Energy Management:

Extent of Crude Oil Contamination Is Uncertain

RCED-90-114BR: Published: Mar 8, 1990. Publicly Released: Apr 13, 1990.

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Pursuant to a congressional request, GAO reviewed allegations of crude oil contamination, focusing on: (1) the extent and types of contamination; (2) how environmental legislation has affected the contamination issue; and (3) corrective actions that the government and the oil industry have taken concerning crude oil contamination.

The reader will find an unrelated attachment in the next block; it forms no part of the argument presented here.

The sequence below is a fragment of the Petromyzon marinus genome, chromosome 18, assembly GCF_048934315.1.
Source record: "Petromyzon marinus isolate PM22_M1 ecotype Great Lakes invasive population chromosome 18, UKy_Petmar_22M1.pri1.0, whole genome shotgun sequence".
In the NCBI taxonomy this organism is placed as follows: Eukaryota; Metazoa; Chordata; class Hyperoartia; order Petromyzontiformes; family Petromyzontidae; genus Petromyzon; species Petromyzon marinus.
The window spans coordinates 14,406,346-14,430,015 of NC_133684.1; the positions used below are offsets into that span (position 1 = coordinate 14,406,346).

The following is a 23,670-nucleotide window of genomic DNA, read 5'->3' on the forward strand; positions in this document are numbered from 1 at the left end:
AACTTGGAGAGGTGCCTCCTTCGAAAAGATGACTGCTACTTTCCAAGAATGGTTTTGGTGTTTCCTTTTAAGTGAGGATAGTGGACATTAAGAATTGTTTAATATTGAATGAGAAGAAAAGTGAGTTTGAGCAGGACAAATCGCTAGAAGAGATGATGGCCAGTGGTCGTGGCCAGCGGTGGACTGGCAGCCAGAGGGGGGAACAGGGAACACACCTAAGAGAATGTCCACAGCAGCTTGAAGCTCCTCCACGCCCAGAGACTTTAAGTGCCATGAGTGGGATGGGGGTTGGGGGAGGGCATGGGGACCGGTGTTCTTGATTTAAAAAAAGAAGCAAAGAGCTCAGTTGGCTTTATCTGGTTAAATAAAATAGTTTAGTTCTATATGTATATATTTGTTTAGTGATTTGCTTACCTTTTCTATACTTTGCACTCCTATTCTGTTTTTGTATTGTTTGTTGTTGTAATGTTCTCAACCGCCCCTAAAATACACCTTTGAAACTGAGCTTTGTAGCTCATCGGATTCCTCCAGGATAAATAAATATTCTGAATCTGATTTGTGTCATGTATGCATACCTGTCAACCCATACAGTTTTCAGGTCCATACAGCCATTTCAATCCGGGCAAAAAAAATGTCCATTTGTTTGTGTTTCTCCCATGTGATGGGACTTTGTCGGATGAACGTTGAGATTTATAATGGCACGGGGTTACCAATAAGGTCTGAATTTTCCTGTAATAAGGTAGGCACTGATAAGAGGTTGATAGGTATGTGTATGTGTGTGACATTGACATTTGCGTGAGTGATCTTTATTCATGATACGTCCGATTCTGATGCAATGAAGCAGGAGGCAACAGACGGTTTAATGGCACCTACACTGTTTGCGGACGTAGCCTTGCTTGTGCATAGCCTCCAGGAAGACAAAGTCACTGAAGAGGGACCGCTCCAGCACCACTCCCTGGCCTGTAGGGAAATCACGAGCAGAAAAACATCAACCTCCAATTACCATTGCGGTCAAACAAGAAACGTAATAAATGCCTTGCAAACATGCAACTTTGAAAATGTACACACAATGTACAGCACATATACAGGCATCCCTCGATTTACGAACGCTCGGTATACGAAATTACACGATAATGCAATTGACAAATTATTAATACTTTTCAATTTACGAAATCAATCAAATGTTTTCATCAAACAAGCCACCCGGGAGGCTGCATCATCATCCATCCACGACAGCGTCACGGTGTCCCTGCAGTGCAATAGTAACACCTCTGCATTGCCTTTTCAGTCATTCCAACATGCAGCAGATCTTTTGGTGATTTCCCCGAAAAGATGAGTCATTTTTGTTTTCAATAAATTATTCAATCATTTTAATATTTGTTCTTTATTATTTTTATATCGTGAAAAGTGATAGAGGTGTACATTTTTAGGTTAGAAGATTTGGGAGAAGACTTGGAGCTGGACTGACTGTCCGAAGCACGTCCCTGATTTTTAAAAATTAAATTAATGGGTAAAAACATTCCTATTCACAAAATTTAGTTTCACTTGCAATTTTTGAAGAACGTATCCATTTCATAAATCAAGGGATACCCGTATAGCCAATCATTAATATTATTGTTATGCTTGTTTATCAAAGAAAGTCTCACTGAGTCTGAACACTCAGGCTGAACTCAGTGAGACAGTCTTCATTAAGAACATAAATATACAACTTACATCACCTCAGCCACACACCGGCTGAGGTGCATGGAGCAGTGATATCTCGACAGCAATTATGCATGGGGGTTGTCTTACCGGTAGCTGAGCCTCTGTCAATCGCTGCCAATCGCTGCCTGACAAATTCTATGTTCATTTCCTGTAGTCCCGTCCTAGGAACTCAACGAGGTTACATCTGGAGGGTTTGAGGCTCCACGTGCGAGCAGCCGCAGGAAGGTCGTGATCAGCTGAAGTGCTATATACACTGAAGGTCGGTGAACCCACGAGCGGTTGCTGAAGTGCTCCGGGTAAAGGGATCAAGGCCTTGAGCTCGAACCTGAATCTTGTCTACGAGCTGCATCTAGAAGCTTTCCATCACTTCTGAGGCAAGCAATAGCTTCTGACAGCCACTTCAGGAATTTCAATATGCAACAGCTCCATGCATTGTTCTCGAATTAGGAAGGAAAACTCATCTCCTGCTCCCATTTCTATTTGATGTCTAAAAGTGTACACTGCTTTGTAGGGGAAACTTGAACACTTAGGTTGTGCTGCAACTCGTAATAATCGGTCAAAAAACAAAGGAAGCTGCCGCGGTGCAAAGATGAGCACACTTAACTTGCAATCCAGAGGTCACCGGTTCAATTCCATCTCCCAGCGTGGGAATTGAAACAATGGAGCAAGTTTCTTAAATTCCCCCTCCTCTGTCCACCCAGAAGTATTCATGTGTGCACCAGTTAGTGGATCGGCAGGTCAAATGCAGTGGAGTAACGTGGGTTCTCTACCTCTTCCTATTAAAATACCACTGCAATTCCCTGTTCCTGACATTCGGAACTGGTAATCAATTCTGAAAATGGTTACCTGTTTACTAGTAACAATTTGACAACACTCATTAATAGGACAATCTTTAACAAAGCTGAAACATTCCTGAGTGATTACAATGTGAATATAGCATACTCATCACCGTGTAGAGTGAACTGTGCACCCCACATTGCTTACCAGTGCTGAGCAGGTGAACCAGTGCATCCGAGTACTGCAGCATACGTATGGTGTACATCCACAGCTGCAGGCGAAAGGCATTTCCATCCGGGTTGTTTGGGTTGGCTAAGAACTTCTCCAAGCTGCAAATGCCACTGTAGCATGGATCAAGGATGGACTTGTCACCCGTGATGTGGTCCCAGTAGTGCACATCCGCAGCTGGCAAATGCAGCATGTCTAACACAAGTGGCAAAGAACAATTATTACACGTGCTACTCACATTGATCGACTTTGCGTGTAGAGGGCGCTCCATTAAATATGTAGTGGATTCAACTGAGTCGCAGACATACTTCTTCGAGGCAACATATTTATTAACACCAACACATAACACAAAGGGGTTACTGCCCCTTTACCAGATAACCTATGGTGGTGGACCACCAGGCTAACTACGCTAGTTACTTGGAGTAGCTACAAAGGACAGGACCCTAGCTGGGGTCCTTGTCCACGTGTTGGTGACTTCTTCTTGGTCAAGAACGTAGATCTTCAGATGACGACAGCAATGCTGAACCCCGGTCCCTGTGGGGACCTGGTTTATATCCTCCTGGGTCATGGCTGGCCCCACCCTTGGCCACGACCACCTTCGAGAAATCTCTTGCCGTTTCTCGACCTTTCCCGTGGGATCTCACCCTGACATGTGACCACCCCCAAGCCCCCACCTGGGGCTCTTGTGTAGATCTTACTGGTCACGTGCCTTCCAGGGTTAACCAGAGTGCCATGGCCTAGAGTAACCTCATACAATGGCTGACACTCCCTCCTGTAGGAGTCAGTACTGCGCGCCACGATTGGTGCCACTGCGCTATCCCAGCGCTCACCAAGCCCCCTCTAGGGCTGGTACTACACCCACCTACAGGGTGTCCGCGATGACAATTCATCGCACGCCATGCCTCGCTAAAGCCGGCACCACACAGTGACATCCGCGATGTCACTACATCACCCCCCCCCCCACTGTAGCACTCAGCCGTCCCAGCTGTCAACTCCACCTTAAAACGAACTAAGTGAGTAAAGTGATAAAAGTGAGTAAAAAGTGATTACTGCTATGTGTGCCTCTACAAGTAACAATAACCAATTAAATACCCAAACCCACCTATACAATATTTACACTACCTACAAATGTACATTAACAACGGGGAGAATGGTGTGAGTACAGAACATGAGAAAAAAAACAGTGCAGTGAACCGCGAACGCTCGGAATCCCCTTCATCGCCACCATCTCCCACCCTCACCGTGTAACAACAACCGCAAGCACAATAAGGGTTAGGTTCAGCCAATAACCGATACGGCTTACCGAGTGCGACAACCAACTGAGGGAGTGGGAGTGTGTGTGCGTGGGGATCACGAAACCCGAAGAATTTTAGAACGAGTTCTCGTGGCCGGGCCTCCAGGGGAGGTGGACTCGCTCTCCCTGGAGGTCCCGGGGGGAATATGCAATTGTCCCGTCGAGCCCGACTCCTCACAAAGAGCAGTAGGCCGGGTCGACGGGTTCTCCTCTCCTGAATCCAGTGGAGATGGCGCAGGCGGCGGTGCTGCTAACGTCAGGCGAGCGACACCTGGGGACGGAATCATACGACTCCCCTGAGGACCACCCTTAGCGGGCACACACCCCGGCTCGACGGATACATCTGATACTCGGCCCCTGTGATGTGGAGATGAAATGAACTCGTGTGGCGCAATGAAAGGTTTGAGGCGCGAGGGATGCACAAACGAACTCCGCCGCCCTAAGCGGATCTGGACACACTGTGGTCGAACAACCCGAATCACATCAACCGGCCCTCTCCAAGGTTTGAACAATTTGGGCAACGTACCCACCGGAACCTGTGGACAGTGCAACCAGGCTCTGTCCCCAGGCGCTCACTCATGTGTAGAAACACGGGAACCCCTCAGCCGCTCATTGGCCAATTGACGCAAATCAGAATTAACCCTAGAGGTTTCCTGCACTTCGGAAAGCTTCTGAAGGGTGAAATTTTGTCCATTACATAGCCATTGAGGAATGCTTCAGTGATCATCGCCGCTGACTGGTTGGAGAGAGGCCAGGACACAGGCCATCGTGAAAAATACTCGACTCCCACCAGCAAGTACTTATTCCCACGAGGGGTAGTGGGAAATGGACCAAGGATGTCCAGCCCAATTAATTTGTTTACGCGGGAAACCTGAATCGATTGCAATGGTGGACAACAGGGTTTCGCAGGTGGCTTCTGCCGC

GAO found that: (1) oil industry officials identified 40 cases of crude oil contamination occurring from 1982 to 1989, and 3 of those cases resulted in damaged refinery equipment or refinery fires; (2) all 40 cases involved chloride, iodine, alcohol, bromine, nitrogen, or iron contamination; (3) government and industry officials could not agree on the extent of crude oil contamination, but the Environmental Protection Agency and other government agencies generally believed that refining the contaminated oil would not cause unusual risks to health and the environment; (4) although environmental legislation generally prohibited disposal of hazardous wastes in crude oil, it exempted certain hazardous waste generated from oil exploration and production, and toxic substances found in used oil; (5) eight of nine oil refineries conducted routine testing of crude oil for basic properties, but limited the frequency and accuracy of testing for toxic materials; (6) three oil companies had taken legal or other actions against suppliers suspected of providing contaminated crude oil; and (7) state and federal regulatory agencies had taken only limited action to prevent crude oil contamination.

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